I spent the middle week of this month in a house on the edge of a cliff. I decided to take a week off work to volunteer at the International Musicians Seminar (IMS) at Prussia Cove, near Penzance, Cornwall. And how much a week can do!
IMS hosts two annual sessions in this great stone house overlooking the sea. In April, talented young musicians take master classes with maestri – Andras Schiff and Steven Isserlis among them – in one of two 10-day programmes. Some of the students come as soloists, others in quartets or trios. In September, the exceptional students are invited back to play chamber music with the maestri and older professionals; some of them then tour Britain, finishing up at the Wigmore Hall in London.
Music is taken seriously at Prussia Cove. IMS was set up in 1972 by the Hungarian violinist Sándor Végh, who saw that this beautiful, remote place could serve as both a retreat and an inspiration for musicians. The atmosphere, particularly in April, is intense: I soon learnt that most of the students had been playing their chosen instruments since the age of four and had grown up listening to the maestri playing, be it on the radio from Melbourne or in concert halls in New York.
As a “helper”, I found Prussia Cove a place of intensity and great freedom. I felt focussed – writing, reading, even thinking more than usual – yet unpressurized. Perhaps being surrounded by music-making stimulated my own version of creativity. Every room became a practice room, and I liked to walk slowly down the long, cool corridors of the house hearing different pieces of music drift through each door. It gave me the strange sensation that I was hearing my various (and often contradictory) thoughts.
The masterclasses are “open” classes – somwhere between rehearsals and recitals. Students come to listen to the maestri imparting wise words; helpers wander in with novels and mugs of coffee after shifts in the kitchen ; and IMS supporters pay a little to come and discover the “next big thing”.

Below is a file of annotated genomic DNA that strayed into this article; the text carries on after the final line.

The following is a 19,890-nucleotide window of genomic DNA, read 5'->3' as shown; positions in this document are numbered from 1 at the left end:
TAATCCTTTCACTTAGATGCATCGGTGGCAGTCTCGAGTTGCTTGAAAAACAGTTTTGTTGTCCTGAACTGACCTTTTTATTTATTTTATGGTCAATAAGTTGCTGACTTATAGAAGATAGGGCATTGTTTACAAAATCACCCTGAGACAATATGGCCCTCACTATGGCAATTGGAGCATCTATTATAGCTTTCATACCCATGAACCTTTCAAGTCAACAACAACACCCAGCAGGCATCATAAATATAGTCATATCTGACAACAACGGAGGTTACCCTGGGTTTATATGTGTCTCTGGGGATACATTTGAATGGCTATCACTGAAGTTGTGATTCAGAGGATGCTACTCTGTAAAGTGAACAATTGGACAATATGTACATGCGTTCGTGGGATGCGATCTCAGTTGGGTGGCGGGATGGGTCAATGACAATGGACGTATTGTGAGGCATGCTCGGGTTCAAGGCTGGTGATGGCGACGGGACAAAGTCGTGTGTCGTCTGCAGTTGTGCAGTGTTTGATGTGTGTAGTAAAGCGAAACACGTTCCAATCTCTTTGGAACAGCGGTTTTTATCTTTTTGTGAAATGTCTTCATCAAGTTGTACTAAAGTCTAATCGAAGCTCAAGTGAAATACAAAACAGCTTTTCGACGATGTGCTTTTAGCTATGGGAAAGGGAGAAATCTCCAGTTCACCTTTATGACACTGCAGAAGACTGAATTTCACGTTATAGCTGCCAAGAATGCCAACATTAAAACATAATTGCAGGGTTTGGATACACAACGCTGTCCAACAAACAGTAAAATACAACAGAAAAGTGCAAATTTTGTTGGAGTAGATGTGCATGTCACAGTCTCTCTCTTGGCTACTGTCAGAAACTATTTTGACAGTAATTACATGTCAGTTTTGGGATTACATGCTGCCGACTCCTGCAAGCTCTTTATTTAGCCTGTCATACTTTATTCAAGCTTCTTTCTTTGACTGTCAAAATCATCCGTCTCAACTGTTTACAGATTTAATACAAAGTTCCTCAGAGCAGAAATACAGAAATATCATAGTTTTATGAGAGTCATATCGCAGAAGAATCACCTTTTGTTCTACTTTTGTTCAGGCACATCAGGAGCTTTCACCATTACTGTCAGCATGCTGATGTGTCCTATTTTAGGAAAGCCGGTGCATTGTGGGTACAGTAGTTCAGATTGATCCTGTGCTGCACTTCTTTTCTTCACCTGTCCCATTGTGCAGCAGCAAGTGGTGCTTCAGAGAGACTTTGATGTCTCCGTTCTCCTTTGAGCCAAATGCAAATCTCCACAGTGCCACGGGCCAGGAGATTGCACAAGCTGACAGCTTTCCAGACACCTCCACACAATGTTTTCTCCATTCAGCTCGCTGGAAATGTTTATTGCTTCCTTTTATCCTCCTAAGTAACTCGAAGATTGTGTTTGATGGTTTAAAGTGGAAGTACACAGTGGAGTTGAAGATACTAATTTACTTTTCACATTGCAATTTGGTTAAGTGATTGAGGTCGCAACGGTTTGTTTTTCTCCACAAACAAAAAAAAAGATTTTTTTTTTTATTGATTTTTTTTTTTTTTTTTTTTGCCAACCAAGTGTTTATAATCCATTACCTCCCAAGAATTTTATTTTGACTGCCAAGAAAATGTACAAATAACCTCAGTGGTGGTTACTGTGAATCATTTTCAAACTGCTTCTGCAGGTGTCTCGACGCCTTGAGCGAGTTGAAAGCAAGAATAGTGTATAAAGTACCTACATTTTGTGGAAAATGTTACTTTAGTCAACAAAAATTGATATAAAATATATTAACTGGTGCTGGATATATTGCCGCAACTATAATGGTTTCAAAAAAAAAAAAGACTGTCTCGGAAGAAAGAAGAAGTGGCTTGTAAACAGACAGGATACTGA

I had never heard music of that standard played in such informal settings, and it was a revelation. In one particular cello lesson I sat in on, the maestro stopped the student’s playing at various points to ask her, for example, what the “colour” of the last phrase had been and where the tensions lay. They discussed which emotions should inhabit which bits of the score, and how all this could be achieved with different lengths of bow, kinds of pressure, types vibrato etc. It was a fascinating mix of technical and psychological.
To musicians it will seem obvious, but I learnt at Prussia Cove that playing a piece of music is like reading a script. That it is about an imagined relationship between composer and musician, and playwright and actor – a meeting of intention and interpretation.
Between helping in the kitchen, listening to classes and walking the clifftops with new friends, I set about preparing a lesson on John Donne (I do one-on-one A-Level tutoring in the evenings). I have always believed that my reading of a poem changes depending on where I am or who reads it to me. This was especially true of that week and Donne’s “The Good-Morrow”: the more I read it the more it seemed to me to be about Prussia Cove.
I wonder, by my troth, what thou and I
Did, till we loved? Were we not weaned till then?
But sucked on country pleasures, childishly?
Or snorted we in the Seven Sleepers’ den?
’Twas so; but this, all pleasures fancies be.
If ever any beauty I did see,
Which I desired, and got, ’twas but a dream of thee.
And now good-morrow to our waking souls,
Which watch not one another out of fear;
For love, all love of other sights controls,
And makes one little room an everywhere.
Let sea-discoverers to new worlds have gone,
Let maps to other, worlds on worlds have shown,
Let us possess one world, each hath one, and is one.
My face in thine eye, thine in mine appears,
And true plain hearts do in the faces rest;
Where can we find two better hemispheres,
Without sharp north, without declining west?
Whatever dies, was not mixed equally;
If our two loves be one, or, thou and I
Love so alike, that none do slacken, none can die.
Prussia Cove might be Donne’s “little room” – one that was both “an everywhere” and different from anywhere else. When I was there, I had no mobile reception and no contact with anyone outside that small natural harbour; for one week, it was as though nothing else existed. Perhaps that made Prussia Cove unreal; yet there everything seemed somehow more real and more meaningful – and normal life “but a dream” of it.
When I got back to London, I opened an email from my father about Prussia Cove. “That place, the sea, the wind, the birds, the music, the cheesepie,” he wrote, “what a heavenly mix an match. The word ‘fulfill’ might have been coined in that half walled garden.”
I think he puts it perfectly.